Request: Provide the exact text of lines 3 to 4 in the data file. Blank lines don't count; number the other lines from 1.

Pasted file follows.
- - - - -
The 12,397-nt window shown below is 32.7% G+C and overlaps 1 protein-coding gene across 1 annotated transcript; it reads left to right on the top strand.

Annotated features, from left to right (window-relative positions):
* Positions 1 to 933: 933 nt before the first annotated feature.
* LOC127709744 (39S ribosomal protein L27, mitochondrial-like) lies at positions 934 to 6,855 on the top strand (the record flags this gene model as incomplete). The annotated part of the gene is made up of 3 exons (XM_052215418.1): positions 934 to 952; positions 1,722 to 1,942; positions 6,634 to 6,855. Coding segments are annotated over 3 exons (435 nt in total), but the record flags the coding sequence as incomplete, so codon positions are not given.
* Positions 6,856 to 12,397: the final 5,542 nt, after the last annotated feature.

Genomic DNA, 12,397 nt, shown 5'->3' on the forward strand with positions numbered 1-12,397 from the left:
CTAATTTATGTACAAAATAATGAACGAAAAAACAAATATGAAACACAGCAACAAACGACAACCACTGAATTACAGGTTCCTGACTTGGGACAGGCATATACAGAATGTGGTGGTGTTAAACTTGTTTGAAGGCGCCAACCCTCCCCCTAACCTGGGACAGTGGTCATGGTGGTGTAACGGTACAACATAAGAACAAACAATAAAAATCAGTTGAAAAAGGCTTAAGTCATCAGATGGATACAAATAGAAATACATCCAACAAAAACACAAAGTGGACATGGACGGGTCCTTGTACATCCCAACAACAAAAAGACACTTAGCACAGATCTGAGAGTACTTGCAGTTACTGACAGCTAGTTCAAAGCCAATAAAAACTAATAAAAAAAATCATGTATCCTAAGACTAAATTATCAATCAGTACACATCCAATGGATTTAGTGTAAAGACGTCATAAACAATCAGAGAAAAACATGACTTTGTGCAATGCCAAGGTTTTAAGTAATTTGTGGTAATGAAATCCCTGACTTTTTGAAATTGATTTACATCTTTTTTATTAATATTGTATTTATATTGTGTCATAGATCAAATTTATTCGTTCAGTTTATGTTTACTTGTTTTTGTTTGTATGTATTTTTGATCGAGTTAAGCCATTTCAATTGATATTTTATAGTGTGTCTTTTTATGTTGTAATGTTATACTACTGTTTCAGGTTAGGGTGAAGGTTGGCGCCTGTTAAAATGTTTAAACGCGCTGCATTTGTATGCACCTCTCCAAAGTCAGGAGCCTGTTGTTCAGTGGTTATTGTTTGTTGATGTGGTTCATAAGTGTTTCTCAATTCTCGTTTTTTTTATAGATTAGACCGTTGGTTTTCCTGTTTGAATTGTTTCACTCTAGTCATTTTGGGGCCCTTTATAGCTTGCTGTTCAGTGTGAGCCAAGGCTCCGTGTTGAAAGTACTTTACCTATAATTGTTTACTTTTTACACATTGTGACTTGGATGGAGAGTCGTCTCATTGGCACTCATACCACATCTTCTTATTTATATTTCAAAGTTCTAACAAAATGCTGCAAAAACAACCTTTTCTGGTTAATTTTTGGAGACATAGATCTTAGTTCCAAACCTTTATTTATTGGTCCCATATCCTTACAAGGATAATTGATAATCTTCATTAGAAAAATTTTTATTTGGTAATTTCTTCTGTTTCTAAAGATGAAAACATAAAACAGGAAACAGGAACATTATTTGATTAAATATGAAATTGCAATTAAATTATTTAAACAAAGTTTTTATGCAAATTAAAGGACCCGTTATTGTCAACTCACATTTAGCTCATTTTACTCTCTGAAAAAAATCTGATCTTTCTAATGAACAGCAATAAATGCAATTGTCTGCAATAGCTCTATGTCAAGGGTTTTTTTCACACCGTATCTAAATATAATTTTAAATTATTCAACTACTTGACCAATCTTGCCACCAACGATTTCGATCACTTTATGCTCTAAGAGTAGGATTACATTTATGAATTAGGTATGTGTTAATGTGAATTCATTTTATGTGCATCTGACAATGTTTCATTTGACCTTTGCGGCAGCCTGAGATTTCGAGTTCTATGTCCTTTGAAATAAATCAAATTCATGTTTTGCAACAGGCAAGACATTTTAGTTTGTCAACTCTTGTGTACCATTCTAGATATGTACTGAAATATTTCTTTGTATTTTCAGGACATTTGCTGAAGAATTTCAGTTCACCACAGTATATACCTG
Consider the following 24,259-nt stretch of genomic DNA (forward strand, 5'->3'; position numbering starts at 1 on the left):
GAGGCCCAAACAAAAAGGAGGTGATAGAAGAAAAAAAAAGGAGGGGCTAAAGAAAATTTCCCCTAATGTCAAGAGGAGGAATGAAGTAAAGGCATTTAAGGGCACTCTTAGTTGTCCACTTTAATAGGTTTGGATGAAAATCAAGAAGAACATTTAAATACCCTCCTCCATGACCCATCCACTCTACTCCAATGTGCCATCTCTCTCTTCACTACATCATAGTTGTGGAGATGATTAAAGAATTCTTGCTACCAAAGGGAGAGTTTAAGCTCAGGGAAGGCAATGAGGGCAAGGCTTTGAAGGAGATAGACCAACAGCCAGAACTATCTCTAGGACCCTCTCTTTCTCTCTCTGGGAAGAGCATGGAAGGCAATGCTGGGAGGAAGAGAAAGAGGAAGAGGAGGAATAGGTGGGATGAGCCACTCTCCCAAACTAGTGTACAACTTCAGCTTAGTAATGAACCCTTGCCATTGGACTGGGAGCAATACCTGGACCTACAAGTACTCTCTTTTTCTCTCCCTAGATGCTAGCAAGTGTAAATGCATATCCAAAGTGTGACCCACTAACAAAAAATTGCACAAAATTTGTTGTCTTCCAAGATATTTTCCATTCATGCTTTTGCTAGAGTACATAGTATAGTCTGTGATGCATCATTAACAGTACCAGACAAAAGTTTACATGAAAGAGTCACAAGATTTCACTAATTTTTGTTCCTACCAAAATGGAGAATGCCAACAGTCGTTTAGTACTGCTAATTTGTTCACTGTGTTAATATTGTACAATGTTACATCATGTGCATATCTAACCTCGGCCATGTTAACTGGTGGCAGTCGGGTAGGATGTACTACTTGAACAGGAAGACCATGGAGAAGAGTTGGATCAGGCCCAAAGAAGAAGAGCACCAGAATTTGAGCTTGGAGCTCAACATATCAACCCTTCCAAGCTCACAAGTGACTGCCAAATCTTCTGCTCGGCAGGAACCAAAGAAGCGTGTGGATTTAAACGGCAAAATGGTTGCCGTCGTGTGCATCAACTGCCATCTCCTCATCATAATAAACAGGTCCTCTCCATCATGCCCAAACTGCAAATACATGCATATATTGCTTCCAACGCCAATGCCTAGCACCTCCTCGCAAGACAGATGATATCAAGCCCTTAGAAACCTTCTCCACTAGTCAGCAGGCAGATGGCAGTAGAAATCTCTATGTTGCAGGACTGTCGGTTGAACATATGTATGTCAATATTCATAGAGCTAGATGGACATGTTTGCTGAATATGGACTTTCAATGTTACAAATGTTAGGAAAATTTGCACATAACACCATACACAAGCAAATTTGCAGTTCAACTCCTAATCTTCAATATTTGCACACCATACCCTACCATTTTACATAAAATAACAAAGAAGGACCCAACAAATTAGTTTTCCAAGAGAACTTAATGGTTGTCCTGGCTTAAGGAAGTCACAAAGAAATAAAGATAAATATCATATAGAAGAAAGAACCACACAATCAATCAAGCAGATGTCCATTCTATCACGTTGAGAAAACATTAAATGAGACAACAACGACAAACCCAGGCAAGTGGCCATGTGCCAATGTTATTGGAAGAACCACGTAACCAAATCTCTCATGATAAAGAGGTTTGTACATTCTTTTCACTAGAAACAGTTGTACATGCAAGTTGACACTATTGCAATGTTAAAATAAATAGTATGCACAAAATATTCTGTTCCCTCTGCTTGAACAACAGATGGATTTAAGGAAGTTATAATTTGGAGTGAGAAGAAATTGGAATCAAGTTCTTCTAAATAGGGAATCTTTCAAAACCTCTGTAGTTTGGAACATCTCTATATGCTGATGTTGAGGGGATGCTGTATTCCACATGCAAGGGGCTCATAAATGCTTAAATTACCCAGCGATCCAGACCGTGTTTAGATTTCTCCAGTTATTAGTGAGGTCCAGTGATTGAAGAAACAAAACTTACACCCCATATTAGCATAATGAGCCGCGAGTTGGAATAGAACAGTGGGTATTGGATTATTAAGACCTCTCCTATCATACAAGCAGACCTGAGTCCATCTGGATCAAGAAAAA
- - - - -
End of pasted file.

* Positions 1 to 933: 933 nt before the first annotated feature.
* LOC127709744 (39S ribosomal protein L27, mitochondrial-like) lies at positions 934 to 6,855 on the top strand (the record flags this gene model as incomplete). The annotated part of the gene is made up of 3 exons (XM_052215418.1): positions 934 to 952; positions 1,722 to 1,942; positions 6,634 to 6,855. Coding segments are annotated over 3 exons (435 nt in total), but the record flags the coding sequence as incomplete, so codon positions are not given.